Some people are shocked when Tasmanian couple Rees and Col Campbell tell them they’re farming guinea pigs for meat.
But animal rights activists say it’s hypocritical to condemn eating guinea pig meat when you eat the flesh of other animals.
The Campbells reportedly keep between 10 and 25 guinea pigs on their one-acre block of land in the northwestern Tasmanian town of Wynyard.
The cute and fluffy rodents – which are usually kept as pets in Australia – free range in their garden and their offspring are either eaten or sold.
“Some of the baby guinea pigs we sell as pets, and others we grow on and eat them, once they’re about half-grown,” Ms Campbell told ABC News.
The practice has divided opinions amongst the couple’s friends and acquaintances.
“One of course is, ‘Oh, how could you do that? They’re cute!’ And the other is, ‘Wow, how interesting. What do they taste like?’,” Ms Campbell told the broadcaster.
“Everybody that we’ve fed it to has been pleasantly surprised. Everybody has enjoyed it.”
Guinea pigs originated in the Andes of South America and are thought to have been domesticated as livestock for a source of meat.
They continue to be a major part of the diet in highland areas in Peru, Bolivia, Ecuador and Colombia, where they are commonly bought and sold at local markets.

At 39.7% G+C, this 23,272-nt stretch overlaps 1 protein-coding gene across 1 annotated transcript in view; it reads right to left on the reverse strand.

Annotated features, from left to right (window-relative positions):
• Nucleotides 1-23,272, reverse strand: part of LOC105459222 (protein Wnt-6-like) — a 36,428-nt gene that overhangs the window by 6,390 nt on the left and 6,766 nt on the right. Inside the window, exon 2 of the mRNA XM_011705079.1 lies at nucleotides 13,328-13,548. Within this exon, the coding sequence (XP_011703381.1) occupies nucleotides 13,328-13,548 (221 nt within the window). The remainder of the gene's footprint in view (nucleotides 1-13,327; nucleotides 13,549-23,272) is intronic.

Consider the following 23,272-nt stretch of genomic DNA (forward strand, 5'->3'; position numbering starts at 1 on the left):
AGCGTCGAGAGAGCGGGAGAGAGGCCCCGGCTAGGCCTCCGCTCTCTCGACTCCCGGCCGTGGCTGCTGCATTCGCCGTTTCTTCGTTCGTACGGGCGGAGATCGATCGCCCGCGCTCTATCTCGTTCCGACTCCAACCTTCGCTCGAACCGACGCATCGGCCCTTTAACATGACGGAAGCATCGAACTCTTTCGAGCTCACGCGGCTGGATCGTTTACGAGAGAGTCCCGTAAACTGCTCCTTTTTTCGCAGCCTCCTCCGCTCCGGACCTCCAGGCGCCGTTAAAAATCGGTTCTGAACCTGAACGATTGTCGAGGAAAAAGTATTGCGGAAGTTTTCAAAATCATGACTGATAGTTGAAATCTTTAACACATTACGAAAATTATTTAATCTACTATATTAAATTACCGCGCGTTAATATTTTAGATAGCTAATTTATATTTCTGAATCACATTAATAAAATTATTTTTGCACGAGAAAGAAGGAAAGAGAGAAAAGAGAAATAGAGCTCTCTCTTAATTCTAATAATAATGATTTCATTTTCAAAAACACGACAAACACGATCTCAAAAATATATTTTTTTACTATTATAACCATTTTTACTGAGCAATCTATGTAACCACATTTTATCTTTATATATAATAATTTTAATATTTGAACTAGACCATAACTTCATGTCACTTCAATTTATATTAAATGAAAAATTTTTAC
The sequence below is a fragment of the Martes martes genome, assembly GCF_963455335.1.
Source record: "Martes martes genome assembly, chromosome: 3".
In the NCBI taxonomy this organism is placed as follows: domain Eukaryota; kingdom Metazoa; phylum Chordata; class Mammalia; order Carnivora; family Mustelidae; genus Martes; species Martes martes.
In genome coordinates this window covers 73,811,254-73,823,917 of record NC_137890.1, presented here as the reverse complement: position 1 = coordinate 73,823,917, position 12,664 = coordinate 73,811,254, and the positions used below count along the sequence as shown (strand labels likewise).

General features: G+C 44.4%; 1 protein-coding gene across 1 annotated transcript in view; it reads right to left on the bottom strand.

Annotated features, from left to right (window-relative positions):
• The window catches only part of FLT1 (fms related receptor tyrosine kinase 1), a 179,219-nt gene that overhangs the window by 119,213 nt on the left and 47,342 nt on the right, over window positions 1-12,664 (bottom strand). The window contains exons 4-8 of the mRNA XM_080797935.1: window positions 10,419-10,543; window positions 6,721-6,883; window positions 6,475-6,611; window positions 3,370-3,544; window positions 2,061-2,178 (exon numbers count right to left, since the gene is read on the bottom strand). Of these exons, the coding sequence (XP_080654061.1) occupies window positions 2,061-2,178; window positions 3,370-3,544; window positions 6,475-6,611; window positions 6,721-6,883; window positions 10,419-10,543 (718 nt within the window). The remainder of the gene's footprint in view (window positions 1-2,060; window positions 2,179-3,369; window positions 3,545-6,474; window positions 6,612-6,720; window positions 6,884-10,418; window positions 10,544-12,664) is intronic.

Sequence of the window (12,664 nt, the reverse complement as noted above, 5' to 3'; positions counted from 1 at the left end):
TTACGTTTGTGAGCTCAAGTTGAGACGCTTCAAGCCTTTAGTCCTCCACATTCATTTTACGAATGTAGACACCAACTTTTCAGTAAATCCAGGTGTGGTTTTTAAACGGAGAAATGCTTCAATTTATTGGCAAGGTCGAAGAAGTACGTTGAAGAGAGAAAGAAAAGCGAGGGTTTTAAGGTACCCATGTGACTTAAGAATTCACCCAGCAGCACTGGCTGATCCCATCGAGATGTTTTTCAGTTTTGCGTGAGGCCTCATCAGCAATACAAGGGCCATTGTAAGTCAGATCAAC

Guinea pig meat – or “cuy” – is high in protein, low in fat and cholesterol, and is similar to rabbit and the dark meat of chicken.
It’s often served fried, roasted or barbecued, or in a soup or casserole.
The mammals also reproduce and grow quickly and are easy to feed.
Since their guinea pigs live happy lives, the Campbells argue eating them is more socially and ethically responsible than consuming other types of animal flesh.
The People for the Ethical Treatment of Animals (PETA) says people are right to feel uncomfortable about killing, cooking, and eating “clever, curious guinea pigs”.
“We don’t agree with anyone who breeds, confines, or slaughters animals” spokeswoman Emily Rice said.
“It’s genuinely disgusting, after all.”
But, PETA does agree that it’s hypocritical to condemn human consumption of guinea pig meat when one eats the flesh of other animals, such as lamb or veal.
“The idea that some species deserve more moral consideration than others is called speciesism,” Ms Rice said.
This has no more logical basis than other discriminatory beliefs like racism or sexism.
“Like it or not, those neatly packaged products you buy at the butcher come from sheep, chickens, pigs, cows, and other animals killed by the millions each year in Australia,” she said.